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What is Artificial Intelligence?

Artificial intelligence (AI) is intelligence demonstrated by machines, unlike the natural intelligence displayed by humans and animals, which involves consciousness and emotionality. The distinction between the former and the latter categories is often revealed by the acronym chosen. Colloquially, the term “artificial intelligence” is often used to describe machines that mimic “cognitive” functions that humans associate with the human mind, such as “learning” and “problem solving”. Artificial intelligence (AI) can be defined in many ways: one can say it is the technology that emulates the natural intelligence that we have in machines. It is designed by humans and demonstrated by the machines.

It can also be termed as the machine that replaces human labour and generates an effective and speedier result. It is able to accurately interpret from data, to learn from them, and to use that to achieve specific goals and tasks by adaptation to specific situations.

As machines become increasingly capable, tasks considered to require “intelligence” are often removed from the definition of AI, a phenomenon known as the AI effect. A quip in Tesler’s Theorem says “AI is whatever hasn’t been done yet.” For instance, optical character recognition is frequently excluded from things considered to be AI, having become a routine technology. Modern machine capabilities generally classified as AI include successfully understanding human speech, competing at the highest level in strategic game systems (such as chess and Go), and also imperfect-information games like poker, self-driving cars, intelligent routing in content delivery networks, and military simulations.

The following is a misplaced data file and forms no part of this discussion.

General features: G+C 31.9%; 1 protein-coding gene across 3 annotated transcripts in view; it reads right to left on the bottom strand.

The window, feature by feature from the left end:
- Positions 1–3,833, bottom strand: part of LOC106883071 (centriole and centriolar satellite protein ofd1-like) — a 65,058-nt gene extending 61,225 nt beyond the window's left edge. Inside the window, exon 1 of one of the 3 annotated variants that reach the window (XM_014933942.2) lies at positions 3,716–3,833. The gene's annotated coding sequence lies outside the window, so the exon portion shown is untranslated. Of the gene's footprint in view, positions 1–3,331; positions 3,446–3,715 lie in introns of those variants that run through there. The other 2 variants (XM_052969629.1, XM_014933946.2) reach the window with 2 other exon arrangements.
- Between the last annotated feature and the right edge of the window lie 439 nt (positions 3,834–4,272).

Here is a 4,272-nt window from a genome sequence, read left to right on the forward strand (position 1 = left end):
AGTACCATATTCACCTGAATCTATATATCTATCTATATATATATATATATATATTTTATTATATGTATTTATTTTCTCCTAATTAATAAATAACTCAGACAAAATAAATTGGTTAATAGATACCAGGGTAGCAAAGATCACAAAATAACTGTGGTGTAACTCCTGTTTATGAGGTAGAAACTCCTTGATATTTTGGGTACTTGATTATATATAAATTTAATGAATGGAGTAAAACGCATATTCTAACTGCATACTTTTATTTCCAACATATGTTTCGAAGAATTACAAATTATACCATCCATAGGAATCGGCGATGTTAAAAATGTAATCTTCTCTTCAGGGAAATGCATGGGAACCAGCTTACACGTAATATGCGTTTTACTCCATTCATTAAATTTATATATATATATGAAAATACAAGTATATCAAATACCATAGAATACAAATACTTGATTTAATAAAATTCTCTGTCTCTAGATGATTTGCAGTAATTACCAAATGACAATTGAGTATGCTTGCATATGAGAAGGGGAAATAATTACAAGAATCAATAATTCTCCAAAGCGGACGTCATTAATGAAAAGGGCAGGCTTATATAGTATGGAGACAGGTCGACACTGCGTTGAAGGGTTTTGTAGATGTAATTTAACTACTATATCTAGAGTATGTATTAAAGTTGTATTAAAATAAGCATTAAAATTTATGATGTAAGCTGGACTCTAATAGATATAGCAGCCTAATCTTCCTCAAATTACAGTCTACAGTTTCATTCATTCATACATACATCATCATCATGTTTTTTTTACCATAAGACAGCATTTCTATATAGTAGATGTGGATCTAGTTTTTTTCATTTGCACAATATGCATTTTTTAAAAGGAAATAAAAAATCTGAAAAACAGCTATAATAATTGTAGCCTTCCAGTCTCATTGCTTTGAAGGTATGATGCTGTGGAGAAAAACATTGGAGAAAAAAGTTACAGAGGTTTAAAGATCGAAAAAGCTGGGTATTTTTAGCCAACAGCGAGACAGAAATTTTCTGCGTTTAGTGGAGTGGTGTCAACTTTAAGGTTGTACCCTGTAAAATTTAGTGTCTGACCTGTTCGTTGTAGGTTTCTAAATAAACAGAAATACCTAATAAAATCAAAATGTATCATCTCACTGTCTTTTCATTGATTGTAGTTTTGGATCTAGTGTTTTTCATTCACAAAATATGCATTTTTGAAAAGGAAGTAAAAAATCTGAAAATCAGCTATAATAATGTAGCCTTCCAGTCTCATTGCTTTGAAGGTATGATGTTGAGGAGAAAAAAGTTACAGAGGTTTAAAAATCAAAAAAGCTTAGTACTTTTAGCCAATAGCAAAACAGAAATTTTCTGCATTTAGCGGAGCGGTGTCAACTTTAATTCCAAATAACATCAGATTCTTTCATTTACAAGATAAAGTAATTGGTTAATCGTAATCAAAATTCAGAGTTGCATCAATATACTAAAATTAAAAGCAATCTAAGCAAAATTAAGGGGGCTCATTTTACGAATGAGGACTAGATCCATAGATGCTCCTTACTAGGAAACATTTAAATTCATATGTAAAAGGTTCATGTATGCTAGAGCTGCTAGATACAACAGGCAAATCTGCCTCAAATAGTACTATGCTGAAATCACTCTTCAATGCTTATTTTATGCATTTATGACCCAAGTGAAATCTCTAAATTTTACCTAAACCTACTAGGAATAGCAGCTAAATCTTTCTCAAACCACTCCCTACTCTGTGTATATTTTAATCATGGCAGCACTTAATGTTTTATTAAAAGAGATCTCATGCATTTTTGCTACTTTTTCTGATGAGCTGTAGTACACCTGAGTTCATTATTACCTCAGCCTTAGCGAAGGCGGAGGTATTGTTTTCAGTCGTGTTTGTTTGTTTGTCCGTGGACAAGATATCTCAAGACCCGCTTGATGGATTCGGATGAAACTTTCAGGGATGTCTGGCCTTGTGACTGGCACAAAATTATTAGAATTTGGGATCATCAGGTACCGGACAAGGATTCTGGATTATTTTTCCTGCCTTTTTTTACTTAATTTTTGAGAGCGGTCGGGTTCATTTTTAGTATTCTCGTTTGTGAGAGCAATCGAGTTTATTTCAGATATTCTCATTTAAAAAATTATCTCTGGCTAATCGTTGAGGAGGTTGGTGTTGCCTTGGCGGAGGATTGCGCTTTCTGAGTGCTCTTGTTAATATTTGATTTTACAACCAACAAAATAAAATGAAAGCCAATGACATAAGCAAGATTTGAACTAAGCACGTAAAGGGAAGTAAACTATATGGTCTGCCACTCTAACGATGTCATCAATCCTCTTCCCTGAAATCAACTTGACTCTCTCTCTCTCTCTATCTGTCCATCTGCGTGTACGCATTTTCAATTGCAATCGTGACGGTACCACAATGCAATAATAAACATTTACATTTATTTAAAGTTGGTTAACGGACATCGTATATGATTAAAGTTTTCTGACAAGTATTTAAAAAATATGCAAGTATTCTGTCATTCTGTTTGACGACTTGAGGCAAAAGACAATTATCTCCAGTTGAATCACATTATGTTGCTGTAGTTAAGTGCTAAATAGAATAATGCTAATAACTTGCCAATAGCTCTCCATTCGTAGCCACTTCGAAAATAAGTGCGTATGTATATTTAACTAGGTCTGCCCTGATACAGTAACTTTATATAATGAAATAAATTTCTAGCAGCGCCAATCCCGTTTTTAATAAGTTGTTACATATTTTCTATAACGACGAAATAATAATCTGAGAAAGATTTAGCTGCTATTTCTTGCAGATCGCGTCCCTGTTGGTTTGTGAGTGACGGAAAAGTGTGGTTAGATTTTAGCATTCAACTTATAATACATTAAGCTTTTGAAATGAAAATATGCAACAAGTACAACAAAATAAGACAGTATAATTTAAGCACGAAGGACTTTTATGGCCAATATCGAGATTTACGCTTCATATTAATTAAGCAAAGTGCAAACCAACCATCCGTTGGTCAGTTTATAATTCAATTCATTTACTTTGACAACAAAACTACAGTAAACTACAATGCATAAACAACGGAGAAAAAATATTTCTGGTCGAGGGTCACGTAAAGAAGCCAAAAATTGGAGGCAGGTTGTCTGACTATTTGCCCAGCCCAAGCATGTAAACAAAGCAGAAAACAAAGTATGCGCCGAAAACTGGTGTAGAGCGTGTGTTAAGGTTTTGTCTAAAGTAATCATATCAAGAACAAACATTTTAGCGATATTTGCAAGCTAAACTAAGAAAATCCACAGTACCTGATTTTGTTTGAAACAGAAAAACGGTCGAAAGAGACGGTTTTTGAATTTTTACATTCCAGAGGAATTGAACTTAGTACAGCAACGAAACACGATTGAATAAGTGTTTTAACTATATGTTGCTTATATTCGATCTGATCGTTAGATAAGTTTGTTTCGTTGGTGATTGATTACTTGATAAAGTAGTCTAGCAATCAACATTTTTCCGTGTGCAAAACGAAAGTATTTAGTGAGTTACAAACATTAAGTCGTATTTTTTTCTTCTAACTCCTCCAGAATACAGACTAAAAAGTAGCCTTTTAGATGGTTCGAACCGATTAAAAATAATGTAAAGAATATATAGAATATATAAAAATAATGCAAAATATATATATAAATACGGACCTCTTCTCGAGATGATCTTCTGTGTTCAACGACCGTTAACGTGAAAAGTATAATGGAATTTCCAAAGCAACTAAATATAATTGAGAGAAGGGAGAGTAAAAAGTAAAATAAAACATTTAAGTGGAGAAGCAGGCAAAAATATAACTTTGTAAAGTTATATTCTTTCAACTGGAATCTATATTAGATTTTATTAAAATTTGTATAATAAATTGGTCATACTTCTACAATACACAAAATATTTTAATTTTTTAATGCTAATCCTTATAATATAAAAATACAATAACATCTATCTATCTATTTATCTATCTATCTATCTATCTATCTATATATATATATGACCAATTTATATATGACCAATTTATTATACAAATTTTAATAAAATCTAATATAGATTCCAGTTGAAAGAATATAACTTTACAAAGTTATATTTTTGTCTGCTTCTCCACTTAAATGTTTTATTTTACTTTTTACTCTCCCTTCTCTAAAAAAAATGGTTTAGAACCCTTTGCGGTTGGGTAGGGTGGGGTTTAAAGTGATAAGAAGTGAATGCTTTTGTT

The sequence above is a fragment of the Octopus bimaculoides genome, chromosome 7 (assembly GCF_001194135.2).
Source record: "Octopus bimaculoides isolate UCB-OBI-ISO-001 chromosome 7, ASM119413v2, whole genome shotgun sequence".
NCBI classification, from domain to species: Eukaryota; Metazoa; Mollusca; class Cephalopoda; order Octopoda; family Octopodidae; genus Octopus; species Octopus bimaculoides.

In recent years, AI has developed so dramatically that it is a vital part in our life circle today, whether from the Alexa’s and Siri’s to as simple as searching a query on any search engine. But did you know there are many different types of AI? Yes, they can be differentiated by its functionalities. Let’s get into it!

Types of AI:

The first is weak AI, or narrow AI that is designed to perform a narrow task, such as facial recognition or Internet Siri search or a self-driving car. Although this weak AI looks to be helpful to us, there are still thoughts that weak AI could be dangerous because it could cause disruptions in the electric grid or may damage nuclear power plants when malfunctioned.

A lifelong goal for many creators is to develop strong AI or artificial general intelligence (AGI) which is the speculative intelligence of a machine that can understand or learn any intelligent task that we can, being a help to us humans in dealing with a problem. While narrow AI may outperform us in playing chess or solving equations, but its effect is still weak. AGI, however, could outperform us at nearly every cognitive task.

Strong AI is a different perception of AI that it can be programmed to actually be a human mind, to be intelligent in whatever it is asked to attempt, even to have perception, beliefs and other cognitive capacities that are normally only associated to us.

In much simpler terms, the below functions can be seen in AI:

· Automation: Makes a system or process to function automatically.

· Machine learning and vision: The science of getting a computer to act through deep learning to predict and analyse, and to see through a camera, analog-to-digital conversion and digital signal processing are some of the examples.